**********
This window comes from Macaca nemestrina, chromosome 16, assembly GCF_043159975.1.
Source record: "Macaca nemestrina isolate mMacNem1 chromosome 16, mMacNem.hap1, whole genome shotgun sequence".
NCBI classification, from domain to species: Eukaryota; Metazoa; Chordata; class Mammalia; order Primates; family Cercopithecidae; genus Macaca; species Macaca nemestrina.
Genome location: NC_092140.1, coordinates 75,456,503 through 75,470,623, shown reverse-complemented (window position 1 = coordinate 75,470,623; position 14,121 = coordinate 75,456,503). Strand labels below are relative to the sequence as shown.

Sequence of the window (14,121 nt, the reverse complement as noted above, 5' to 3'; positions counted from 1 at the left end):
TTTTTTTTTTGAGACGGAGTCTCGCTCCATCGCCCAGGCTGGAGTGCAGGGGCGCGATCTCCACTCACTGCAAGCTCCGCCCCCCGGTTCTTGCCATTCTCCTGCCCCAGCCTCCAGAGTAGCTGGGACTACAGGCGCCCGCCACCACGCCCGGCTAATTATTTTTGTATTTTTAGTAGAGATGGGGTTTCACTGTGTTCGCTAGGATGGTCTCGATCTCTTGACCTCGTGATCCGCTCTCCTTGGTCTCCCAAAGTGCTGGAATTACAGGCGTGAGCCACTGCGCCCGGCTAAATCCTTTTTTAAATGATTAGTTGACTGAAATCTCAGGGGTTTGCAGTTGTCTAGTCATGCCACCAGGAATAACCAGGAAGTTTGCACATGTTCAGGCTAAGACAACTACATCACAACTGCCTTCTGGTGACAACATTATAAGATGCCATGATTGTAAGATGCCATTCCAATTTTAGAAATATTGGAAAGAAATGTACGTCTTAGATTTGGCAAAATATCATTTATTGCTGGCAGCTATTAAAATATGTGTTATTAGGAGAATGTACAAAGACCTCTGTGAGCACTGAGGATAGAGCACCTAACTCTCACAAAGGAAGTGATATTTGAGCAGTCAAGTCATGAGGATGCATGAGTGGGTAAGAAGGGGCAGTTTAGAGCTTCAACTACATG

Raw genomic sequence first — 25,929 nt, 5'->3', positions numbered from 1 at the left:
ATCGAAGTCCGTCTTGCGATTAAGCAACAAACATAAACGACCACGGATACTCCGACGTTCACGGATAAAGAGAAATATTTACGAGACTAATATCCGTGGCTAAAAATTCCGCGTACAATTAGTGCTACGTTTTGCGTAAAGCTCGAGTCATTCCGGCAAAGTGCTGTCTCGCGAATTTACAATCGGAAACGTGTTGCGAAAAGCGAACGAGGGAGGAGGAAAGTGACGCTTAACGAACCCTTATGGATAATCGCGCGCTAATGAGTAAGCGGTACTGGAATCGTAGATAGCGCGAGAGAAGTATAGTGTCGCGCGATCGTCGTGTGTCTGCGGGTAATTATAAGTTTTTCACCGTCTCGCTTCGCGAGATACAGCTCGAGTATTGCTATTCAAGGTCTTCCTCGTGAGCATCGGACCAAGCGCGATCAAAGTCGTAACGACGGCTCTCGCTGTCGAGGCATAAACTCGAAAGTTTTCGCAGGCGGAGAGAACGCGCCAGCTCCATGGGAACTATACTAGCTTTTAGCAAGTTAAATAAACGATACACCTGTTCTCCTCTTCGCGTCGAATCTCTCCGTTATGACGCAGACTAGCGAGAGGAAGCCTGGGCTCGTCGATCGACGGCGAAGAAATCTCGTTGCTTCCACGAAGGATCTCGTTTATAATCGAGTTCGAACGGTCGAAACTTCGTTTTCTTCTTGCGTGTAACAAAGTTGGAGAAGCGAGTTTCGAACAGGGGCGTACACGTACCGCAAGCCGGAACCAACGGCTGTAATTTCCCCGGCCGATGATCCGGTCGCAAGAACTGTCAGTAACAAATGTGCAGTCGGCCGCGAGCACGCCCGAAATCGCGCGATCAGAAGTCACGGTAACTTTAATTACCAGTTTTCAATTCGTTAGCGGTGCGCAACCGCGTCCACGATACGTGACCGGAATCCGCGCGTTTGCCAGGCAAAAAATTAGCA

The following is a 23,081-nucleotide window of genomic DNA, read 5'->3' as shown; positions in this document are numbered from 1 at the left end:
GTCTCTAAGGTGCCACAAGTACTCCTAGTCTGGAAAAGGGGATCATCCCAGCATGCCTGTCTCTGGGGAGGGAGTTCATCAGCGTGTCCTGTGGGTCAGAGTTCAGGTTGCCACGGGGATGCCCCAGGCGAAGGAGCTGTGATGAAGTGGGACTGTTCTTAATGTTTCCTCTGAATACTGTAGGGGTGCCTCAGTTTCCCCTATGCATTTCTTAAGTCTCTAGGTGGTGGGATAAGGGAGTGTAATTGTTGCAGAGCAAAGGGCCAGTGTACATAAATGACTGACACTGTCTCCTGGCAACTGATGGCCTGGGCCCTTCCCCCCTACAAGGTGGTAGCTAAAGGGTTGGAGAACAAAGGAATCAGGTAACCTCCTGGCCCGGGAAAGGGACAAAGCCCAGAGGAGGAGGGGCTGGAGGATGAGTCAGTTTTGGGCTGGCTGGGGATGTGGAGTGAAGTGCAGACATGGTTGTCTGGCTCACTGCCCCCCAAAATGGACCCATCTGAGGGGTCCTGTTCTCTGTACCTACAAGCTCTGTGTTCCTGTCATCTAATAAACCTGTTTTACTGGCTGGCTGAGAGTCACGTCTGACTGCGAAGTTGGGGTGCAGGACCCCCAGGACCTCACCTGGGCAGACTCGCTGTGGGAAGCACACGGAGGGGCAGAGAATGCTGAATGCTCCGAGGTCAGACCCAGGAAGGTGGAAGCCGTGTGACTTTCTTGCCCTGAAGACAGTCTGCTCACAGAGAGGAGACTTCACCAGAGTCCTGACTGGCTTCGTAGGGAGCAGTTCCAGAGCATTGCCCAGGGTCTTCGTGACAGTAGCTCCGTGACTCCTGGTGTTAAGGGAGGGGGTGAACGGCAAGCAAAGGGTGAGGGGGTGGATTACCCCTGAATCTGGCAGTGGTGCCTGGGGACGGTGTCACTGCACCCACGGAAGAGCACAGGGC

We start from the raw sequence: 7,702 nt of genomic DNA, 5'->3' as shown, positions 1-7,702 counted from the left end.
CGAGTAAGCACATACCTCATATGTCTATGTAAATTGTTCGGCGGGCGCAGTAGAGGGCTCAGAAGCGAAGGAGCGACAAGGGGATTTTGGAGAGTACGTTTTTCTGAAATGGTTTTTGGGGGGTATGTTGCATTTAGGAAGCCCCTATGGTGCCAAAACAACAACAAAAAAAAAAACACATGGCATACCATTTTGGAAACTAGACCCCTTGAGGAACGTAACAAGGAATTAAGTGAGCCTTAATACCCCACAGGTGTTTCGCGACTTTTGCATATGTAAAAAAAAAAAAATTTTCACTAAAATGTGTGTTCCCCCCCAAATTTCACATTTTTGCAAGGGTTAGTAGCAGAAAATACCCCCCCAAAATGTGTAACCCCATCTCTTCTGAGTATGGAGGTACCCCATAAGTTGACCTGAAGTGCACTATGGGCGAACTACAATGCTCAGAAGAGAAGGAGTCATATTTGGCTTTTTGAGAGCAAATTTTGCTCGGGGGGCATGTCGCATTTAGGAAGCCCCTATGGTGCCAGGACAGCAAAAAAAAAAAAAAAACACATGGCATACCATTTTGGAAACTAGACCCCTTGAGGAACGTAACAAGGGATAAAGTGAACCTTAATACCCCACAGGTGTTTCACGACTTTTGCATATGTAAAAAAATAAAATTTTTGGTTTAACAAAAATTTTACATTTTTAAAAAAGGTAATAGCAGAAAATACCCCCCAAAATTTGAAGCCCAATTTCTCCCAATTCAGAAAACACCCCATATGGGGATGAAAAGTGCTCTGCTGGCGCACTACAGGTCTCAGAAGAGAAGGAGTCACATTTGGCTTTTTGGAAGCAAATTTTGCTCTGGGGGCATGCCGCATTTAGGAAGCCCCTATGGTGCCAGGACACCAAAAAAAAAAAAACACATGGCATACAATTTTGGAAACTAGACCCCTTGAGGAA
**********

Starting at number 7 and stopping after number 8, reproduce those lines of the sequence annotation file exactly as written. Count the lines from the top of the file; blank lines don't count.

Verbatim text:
Raw genomic sequence first — 25,929 nt, 5'->3', positions numbered from 1 at the left:
ATCGAAGTCCGTCTTGCGATTAAGCAACAAACATAAACGACCACGGATACTCCGACGTTCACGGATAAAGAGAAATATTTACGAGACTAATATCCGTGGCTAAAAATTCCGCGTACAATTAGTGCTACGTTTTGCGTAAAGCTCGAGTCATTCCGGCAAAGTGCTGTCTCGCGAATTTACAATCGGAAACGTGTTGCGAAAAGCGAACGAGGGAGGAGGAAAGTGACGCTTAACGAACCCTTATGGATAATCGCGCGCTAATGAGTAAGCGGTACTGGAATCGTAGATAGCGCGAGAGAAGTATAGTGTCGCGCGATCGTCGTGTGTCTGCGGGTAATTATAAGTTTTTCACCGTCTCGCTTCGCGAGATACAGCTCGAGTATTGCTATTCAAGGTCTTCCTCGTGAGCATCGGACCAAGCGCGATCAAAGTCGTAACGACGGCTCTCGCTGTCGAGGCATAAACTCGAAAGTTTTCGCAGGCGGAGAGAACGCGCCAGCTCCATGGGAACTATACTAGCTTTTAGCAAGTTAAATAAACGATACACCTGTTCTCCTCTTCGCGTCGAATCTCTCCGTTATGACGCAGACTAGCGAGAGGAAGCCTGGGCTCGTCGATCGACGGCGAAGAAATCTCGTTGCTTCCACGAAGGATCTCGTTTATAATCGAGTTCGAACGGTCGAAACTTCGTTTTCTTCTTGCGTGTAACAAAGTTGGAGAAGCGAGTTTCGAACAGGGGCGTACACGTACCGCAAGCCGGAACCAACGGCTGTAATTTCCCCGGCCGATGATCCGGTCGCAAGAACTGTCAGTAACAAATGTGCAGTCGGCCGCGAGCACGCCCGAAATCGCGCGATCAGAAGTCACGGTAACTTTAATTACCAGTTTTCAATTCGTTAGCGGTGCGCAACCGCGTCCACGATACGTGACCGGAATCCGCGCGTTTGCCAGGCAAAAAATTAGCA